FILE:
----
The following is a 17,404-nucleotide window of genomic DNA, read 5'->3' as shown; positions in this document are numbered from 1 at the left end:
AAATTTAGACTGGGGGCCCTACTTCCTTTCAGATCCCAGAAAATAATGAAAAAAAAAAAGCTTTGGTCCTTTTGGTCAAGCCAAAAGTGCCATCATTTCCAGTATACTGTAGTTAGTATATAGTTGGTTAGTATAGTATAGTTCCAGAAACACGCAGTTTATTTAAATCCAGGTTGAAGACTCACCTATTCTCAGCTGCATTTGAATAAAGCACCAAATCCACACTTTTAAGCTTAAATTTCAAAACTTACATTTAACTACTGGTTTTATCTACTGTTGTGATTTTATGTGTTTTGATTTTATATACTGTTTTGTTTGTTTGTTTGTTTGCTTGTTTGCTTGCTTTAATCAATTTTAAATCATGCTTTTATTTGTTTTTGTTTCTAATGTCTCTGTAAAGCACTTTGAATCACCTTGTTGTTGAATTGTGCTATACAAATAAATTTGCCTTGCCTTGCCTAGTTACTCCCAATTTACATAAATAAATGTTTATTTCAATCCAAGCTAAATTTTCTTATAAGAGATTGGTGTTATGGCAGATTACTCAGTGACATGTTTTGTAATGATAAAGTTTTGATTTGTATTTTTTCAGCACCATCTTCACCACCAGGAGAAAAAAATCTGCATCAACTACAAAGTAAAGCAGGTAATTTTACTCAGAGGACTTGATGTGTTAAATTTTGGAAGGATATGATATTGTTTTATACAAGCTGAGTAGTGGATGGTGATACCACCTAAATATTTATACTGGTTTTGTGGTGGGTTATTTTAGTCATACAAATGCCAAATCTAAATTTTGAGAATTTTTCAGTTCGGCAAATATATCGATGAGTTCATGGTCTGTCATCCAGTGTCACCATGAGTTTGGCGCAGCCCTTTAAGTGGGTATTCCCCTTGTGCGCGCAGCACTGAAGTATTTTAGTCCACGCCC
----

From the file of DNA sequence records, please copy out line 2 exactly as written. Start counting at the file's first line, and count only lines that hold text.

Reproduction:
AAATTTAGACTGGGGGCCCTACTTCCTTTCAGATCCCAGAAAATAATGAAAAAAAAAAAGCTTTGGTCCTTTTGGTCAAGCCAAAAGTGCCATCATTTCCAGTATACTGTAGTTAGTATATAGTTGGTTAGTATAGTATAGTTCCAGAAACACGCAGTTTATTTAAATCCAGGTTGAAGACTCACCTATTCTCAGCTGCATTTGAATAAAGCACCAAATCCACACTTTTAAGCTTAAATTTCAAAACTTACATTTAACTACTGGTTTTATCTACTGTTGTGATTTTATGTGTTTTGATTTTATATACTGTTTTGTTTGTTTGTTTGTTTGCTTGTTTGCTTGCTTTAATCAATTTTAAATCATGCTTTTATTTGTTTTTGTTTCTAATGTCTCTGTAAAGCACTTTGAATCACCTTGTTGTTGAATTGTGCTATACAAATAAATTTGCCTTGCCTTGCCTAGTTACTCCCAATTTACATAAATAAATGTTTATTTCAATCCAAGCTAAATTTTCTTATAAGAGATTGGTGTTATGGCAGATTACTCAGTGACATGTTTTGTAATGATAAAGTTTTGATTTGTATTTTTTCAGCACCATCTTCACCACCAGGAGAAAAAAATCTGCATCAACTACAAAGTAAAGCAGGTAATTTTACTCAGAGGACTTGATGTGTTAAATTTTGGAAGGATATGATATTGTTTTATACAAGCTGAGTAGTGGATGGTGATACCACCTAAATATTTATACTGGTTTTGTGGTGGGTTATTTTAGTCATACAAATGCCAAATCTAAATTTTGAGAATTTTTCAGTTCGGCAAATATATCGATGAGTTCATGGTCTGTCATCCAGTGTCACCATGAGTTTGGCGCAGCCCTTTAAGTGGGTATTCCCCTTGTGCGCGCAGCACTGAAGTATTTTAGTCCACGCCC